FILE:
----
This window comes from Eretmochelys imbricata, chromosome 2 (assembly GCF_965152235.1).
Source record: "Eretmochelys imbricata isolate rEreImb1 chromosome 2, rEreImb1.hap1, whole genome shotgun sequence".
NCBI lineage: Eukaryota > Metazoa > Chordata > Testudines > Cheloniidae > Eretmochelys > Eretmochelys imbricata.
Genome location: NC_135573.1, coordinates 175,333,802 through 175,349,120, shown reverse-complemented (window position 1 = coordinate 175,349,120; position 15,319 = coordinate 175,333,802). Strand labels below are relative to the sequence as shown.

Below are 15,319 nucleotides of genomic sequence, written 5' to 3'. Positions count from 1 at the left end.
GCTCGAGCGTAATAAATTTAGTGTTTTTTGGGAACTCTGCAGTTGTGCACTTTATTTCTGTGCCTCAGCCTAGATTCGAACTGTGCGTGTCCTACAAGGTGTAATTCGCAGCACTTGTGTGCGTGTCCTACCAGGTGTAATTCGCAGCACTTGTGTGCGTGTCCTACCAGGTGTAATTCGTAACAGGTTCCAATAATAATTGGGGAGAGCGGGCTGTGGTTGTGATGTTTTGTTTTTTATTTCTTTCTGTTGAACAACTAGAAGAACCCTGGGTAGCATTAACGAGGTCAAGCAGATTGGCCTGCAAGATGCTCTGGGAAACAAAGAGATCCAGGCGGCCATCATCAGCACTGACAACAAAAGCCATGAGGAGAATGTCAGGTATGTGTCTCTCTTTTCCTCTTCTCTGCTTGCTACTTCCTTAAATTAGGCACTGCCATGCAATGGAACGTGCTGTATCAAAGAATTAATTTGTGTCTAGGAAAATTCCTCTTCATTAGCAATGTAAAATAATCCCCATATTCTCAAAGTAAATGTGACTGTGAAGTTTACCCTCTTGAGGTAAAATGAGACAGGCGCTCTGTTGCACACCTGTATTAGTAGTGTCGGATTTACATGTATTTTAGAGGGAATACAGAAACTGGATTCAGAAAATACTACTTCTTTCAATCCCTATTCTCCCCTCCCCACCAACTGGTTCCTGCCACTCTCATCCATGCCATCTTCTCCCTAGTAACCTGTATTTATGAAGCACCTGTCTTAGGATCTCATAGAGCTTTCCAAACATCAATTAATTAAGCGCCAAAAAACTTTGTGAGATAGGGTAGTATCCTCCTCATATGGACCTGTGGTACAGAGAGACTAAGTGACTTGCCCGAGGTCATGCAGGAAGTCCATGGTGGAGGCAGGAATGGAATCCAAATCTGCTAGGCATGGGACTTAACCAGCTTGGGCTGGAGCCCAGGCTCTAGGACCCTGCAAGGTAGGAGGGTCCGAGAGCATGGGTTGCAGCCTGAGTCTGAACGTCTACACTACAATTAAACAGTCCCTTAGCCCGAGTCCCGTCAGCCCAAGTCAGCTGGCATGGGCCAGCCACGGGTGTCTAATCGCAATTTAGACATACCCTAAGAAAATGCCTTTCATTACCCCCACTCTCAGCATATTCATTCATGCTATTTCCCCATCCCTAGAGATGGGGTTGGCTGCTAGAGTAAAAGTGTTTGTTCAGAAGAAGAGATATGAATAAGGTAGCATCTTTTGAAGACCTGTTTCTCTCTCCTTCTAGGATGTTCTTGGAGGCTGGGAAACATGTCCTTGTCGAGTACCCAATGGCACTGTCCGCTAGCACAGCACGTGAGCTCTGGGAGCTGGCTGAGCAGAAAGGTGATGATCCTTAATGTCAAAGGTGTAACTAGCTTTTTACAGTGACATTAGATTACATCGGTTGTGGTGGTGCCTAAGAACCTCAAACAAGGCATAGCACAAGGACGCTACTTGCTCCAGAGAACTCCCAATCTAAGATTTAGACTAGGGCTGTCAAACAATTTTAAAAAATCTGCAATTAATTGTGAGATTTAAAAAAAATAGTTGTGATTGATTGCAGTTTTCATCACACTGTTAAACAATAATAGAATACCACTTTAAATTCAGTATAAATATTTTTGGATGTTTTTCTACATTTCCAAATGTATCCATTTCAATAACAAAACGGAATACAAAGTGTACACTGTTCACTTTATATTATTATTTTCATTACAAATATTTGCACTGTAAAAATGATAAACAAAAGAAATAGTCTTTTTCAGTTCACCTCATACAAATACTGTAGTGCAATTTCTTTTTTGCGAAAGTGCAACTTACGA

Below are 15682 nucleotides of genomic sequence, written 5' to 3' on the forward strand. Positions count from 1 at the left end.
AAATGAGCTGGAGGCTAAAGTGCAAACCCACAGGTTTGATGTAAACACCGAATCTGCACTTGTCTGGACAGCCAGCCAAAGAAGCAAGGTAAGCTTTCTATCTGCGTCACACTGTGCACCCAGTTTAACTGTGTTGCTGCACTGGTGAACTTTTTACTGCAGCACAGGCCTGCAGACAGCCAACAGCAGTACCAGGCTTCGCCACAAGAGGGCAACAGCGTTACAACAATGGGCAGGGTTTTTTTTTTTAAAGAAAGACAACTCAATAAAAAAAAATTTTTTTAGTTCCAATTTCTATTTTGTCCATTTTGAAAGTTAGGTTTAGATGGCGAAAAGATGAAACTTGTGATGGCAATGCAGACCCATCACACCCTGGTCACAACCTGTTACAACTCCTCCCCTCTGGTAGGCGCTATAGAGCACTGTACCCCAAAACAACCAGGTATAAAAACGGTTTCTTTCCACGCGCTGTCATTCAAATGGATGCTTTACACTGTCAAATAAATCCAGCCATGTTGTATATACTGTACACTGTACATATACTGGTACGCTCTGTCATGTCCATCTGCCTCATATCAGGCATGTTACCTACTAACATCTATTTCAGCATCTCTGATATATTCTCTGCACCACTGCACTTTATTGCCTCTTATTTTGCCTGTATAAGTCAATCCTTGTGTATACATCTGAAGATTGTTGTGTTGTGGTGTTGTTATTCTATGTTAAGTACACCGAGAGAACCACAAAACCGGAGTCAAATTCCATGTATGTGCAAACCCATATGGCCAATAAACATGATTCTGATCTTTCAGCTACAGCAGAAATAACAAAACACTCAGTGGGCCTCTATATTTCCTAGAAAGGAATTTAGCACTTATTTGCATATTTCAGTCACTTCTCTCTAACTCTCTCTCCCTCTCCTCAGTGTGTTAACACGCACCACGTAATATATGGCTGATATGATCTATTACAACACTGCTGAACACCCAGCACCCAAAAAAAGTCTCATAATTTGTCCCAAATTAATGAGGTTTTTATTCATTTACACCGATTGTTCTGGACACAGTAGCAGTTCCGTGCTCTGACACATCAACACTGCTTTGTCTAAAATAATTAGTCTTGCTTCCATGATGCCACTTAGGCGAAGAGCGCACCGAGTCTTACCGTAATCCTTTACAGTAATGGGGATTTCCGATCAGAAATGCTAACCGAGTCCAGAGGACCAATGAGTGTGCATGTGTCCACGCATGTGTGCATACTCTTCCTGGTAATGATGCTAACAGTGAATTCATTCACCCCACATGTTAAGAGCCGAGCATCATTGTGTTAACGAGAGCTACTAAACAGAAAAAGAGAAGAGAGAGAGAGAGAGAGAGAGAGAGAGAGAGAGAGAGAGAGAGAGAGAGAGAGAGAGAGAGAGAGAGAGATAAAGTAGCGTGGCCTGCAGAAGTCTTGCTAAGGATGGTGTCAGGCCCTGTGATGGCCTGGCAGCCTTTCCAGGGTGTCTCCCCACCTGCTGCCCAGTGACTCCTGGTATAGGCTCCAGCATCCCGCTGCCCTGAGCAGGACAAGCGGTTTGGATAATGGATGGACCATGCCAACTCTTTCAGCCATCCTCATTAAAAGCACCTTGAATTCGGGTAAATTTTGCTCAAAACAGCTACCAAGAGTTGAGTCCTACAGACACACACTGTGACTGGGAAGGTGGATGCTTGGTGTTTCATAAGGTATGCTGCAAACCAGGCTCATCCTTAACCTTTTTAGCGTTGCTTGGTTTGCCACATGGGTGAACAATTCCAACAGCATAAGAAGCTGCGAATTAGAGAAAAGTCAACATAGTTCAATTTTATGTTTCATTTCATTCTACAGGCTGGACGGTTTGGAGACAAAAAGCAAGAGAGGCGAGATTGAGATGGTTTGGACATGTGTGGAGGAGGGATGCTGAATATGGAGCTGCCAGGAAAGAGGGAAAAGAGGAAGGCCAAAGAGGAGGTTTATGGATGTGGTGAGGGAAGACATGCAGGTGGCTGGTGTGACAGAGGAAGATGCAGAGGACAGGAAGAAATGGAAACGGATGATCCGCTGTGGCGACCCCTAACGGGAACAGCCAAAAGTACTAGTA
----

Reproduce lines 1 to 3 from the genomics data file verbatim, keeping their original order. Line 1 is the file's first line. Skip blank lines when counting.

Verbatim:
This window comes from Eretmochelys imbricata, chromosome 2 (assembly GCF_965152235.1).
Source record: "Eretmochelys imbricata isolate rEreImb1 chromosome 2, rEreImb1.hap1, whole genome shotgun sequence".
NCBI lineage: Eukaryota > Metazoa > Chordata > Testudines > Cheloniidae > Eretmochelys > Eretmochelys imbricata.